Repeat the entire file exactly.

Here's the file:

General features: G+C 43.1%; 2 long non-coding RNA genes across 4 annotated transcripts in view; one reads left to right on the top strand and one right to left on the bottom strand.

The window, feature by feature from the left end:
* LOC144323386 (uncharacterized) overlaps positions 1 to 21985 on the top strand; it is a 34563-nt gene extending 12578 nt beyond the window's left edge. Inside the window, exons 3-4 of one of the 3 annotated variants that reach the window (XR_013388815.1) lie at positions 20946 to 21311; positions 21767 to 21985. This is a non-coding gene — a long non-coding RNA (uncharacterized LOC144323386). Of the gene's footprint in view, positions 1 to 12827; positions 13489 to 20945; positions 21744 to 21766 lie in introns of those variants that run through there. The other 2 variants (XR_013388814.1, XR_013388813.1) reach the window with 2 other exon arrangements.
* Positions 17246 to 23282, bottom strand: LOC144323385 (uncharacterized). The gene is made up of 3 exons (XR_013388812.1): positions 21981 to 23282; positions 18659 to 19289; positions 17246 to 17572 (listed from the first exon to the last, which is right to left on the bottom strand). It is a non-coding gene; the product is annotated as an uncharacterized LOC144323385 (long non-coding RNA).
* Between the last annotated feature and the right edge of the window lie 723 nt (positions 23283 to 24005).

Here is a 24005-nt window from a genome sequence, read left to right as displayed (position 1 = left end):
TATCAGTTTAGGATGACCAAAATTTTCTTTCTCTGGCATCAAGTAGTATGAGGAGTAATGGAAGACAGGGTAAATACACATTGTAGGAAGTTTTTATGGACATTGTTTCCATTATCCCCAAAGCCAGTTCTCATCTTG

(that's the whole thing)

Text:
General features: G+C 43.1%; 2 long non-coding RNA genes across 4 annotated transcripts in view; one reads left to right on the top strand and one right to left on the bottom strand.

The window, feature by feature from the left end:
* LOC144323386 (uncharacterized) overlaps positions 1 to 21985 on the top strand; it is a 34563-nt gene extending 12578 nt beyond the window's left edge. Inside the window, exons 3-4 of one of the 3 annotated variants that reach the window (XR_013388815.1) lie at positions 20946 to 21311; positions 21767 to 21985. This is a non-coding gene — a long non-coding RNA (uncharacterized LOC144323386). Of the gene's footprint in view, positions 1 to 12827; positions 13489 to 20945; positions 21744 to 21766 lie in introns of those variants that run through there. The other 2 variants (XR_013388814.1, XR_013388813.1) reach the window with 2 other exon arrangements.
* Positions 17246 to 23282, bottom strand: LOC144323385 (uncharacterized). The gene is made up of 3 exons (XR_013388812.1): positions 21981 to 23282; positions 18659 to 19289; positions 17246 to 17572 (listed from the first exon to the last, which is right to left on the bottom strand). It is a non-coding gene; the product is annotated as an uncharacterized LOC144323385 (long non-coding RNA).
* Between the last annotated feature and the right edge of the window lie 723 nt (positions 23283 to 24005).

Here is a 24005-nt window from a genome sequence, read left to right as displayed (position 1 = left end):
TATCAGTTTAGGATGACCAAAATTTTCTTTCTCTGGCATCAAGTAGTATGAGGAGTAATGGAAGACAGGGTAAATACACATTGTAGGAAGTTTTTATGGACATTGTTTCCATTATCCCCAAAGCCAGTTCTCATCTTG